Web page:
In my July 8 posting I explained the background and goals of this tasting. The tasting is described at the pub’s site as well, see www.allens.to/dora/
One beer, Steamwhistle Lager, appeared twice, this was intentional since some beers at the original (1944) tasting were offered in both draft and bottled form. The reason clearly was to allow guests to decide if the tastes differed and which they preferred. We felt we should do that with at least one beer and Steamwhistle was chosen. However, in further brainstorming, we decided it would be better to keep the Steamwhistle draft and slot in a new bottled one. The reason is that whether draft or bottled, Steamwhistle is (commendably in my view) unpasteurized. It should therefore taste the same in either form, perhaps with a minor difference in carbonation level. In the 40’s, the bottled beers would have all been pasteurized but draft was not. Comparing draft and bottled was more meaningful than today with craft beers such as Steamwhistle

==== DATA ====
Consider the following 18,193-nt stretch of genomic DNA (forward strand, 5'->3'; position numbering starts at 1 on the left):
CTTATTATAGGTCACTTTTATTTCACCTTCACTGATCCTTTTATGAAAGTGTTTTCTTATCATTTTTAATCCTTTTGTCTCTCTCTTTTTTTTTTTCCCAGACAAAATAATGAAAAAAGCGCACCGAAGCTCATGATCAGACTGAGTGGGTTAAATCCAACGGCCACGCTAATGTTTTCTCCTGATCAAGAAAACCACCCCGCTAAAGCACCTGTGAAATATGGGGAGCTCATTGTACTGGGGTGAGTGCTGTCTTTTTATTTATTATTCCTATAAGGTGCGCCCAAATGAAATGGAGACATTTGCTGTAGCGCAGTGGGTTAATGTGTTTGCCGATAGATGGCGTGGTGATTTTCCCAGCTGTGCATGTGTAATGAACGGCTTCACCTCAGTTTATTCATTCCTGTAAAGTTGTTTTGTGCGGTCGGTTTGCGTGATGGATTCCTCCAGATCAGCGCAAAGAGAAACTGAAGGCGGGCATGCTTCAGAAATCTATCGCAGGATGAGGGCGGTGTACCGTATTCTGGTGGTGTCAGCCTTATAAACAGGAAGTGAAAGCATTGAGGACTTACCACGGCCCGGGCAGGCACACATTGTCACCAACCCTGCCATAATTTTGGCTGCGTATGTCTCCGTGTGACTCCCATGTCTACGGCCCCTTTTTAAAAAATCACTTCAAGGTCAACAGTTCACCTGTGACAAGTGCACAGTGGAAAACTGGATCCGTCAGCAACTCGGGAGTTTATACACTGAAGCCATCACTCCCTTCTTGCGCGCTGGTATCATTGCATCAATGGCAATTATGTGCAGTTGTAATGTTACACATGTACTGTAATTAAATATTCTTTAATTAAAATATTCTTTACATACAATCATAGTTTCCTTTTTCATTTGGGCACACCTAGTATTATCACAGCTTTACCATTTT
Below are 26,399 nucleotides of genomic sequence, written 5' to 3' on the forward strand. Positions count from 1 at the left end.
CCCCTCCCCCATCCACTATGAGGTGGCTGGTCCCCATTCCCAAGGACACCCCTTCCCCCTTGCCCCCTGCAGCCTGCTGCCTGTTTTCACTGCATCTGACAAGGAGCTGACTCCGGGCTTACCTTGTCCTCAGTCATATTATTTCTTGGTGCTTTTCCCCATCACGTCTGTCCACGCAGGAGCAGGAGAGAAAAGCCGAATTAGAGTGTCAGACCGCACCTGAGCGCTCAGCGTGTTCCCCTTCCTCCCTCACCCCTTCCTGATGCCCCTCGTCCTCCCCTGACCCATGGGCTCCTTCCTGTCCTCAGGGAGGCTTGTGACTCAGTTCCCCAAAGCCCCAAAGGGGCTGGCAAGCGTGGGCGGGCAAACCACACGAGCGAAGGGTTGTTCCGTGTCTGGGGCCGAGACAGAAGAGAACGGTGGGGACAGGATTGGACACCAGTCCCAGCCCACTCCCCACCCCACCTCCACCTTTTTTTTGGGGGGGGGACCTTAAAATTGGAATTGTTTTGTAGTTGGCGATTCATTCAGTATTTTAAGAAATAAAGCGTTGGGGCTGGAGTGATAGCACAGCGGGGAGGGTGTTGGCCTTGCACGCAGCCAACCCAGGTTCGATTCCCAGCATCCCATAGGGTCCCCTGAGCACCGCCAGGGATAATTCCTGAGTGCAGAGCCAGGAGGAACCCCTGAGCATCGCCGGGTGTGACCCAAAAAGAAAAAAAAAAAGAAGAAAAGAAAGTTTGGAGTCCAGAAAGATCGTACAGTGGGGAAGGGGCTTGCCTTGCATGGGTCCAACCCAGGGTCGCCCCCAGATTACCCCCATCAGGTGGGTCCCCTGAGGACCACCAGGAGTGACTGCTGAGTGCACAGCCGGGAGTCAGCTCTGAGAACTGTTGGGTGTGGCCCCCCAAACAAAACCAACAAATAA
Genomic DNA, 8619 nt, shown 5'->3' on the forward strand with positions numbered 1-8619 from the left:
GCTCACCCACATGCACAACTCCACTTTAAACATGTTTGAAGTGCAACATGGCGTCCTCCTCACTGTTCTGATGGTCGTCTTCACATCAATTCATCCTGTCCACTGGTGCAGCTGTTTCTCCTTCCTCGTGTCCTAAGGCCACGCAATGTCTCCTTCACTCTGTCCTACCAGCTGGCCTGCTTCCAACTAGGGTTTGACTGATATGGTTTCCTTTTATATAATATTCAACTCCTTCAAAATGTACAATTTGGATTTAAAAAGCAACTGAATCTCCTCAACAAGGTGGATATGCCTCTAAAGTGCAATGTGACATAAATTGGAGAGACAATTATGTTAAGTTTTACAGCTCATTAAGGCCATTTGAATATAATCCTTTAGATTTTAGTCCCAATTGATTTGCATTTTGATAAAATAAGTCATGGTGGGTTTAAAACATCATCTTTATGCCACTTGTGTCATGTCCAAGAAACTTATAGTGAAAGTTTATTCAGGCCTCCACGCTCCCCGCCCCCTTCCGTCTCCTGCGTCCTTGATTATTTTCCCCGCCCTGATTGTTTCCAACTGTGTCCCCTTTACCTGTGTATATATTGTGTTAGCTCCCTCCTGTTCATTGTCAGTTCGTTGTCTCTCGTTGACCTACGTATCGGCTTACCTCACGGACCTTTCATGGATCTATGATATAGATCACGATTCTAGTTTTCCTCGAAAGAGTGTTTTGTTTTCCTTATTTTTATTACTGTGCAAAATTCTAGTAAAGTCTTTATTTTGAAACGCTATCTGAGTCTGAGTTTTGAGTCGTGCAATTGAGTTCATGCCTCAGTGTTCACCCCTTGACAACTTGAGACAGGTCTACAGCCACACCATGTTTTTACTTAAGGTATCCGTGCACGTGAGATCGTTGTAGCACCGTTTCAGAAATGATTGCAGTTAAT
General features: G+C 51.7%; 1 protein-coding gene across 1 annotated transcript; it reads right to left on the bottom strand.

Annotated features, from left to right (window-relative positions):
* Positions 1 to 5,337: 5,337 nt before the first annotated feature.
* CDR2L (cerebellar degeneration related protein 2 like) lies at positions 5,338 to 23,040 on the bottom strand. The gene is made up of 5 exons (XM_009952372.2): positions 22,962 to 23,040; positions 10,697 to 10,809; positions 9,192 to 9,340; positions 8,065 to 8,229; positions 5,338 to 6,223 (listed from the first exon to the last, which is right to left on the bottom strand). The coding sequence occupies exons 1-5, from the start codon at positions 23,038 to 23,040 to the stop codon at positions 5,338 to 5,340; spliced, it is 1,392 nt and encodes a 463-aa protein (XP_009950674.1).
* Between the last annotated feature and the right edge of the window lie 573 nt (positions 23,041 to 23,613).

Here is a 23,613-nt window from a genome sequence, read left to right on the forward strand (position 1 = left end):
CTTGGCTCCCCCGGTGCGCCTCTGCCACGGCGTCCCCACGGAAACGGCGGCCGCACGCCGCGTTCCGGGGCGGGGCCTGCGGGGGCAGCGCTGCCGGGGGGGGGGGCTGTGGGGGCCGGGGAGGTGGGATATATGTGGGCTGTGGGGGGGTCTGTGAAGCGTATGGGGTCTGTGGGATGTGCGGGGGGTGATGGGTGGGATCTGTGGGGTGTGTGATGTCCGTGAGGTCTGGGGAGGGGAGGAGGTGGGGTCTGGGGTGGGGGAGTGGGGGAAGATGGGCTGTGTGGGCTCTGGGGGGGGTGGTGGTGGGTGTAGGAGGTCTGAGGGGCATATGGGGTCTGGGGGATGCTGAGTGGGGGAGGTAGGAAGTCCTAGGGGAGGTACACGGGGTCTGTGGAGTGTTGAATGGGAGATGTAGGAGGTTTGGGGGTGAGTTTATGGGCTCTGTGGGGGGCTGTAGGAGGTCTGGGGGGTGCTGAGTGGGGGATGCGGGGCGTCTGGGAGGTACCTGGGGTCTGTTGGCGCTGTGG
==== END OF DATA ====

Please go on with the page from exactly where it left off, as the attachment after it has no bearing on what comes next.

Rolling Rock was chosen as the new beer. This way too we now have 12 different beers, not 11. Rolling Rock originated in 1939, in Latrobe, Pennsylvania. It was presumably available during WW II and could have been on the original list: other beers from Pennsylvania were included. Certainly it represented a type which would have been familiar to the tasters, crisp, refreshing, and light-coloured. Numerous lagers served would have met this description including Ruppert lager.
Thus, it is of the period, American taste of the day, and offers another choice for the evening. (We are aware the bottled one is locally brewed but in my view, this does not change anything, as the taste is very similar to Rolling Rock in the 70’s when I first tasted it).